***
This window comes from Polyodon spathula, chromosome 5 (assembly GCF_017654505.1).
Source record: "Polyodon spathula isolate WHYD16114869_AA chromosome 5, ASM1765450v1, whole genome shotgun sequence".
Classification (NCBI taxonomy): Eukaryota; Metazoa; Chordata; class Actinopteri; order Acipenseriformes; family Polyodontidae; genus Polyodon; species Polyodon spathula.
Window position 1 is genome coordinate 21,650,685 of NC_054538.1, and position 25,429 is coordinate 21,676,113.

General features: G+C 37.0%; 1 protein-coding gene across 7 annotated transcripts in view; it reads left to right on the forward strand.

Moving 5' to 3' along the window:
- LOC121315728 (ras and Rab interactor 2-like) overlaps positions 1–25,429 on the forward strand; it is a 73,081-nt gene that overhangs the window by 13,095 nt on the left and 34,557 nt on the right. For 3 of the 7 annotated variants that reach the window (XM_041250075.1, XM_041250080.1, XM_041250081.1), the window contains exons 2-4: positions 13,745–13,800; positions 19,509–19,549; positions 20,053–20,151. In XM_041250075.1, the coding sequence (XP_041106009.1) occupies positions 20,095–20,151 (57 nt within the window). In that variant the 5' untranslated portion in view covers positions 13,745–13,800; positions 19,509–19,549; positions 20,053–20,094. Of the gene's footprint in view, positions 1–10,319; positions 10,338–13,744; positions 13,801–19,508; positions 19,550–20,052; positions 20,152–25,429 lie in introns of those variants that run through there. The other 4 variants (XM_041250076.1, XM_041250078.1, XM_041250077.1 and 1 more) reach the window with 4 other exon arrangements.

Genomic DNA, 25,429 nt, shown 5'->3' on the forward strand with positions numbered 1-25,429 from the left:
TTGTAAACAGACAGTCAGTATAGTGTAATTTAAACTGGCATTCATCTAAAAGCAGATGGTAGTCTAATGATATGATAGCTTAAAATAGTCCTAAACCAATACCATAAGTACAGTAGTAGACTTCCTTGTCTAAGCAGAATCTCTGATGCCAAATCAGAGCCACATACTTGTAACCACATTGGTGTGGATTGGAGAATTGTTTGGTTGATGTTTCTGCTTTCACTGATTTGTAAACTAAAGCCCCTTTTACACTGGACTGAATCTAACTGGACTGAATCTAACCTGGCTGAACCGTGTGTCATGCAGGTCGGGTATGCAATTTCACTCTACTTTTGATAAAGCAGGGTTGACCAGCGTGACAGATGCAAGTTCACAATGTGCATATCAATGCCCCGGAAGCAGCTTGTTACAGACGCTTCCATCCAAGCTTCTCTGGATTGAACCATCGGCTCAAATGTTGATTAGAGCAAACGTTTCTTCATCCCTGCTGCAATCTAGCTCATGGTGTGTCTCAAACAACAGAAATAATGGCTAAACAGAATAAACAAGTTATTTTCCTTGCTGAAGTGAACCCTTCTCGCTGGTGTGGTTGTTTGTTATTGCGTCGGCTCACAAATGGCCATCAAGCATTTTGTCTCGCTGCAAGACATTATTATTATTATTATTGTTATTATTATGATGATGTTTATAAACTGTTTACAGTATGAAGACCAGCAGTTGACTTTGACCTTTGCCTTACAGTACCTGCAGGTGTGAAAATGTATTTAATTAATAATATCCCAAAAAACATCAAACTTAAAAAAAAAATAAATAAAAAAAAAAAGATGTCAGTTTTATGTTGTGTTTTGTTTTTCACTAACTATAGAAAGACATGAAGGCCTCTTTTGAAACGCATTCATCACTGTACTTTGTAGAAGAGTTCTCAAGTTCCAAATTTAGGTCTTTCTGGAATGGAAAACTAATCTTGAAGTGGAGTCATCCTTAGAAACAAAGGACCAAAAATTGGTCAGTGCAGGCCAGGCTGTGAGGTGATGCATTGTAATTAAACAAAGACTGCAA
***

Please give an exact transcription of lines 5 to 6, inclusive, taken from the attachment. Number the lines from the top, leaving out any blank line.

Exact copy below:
General features: G+C 37.0%; 1 protein-coding gene across 7 annotated transcripts in view; it reads left to right on the forward strand.

Moving 5' to 3' along the window: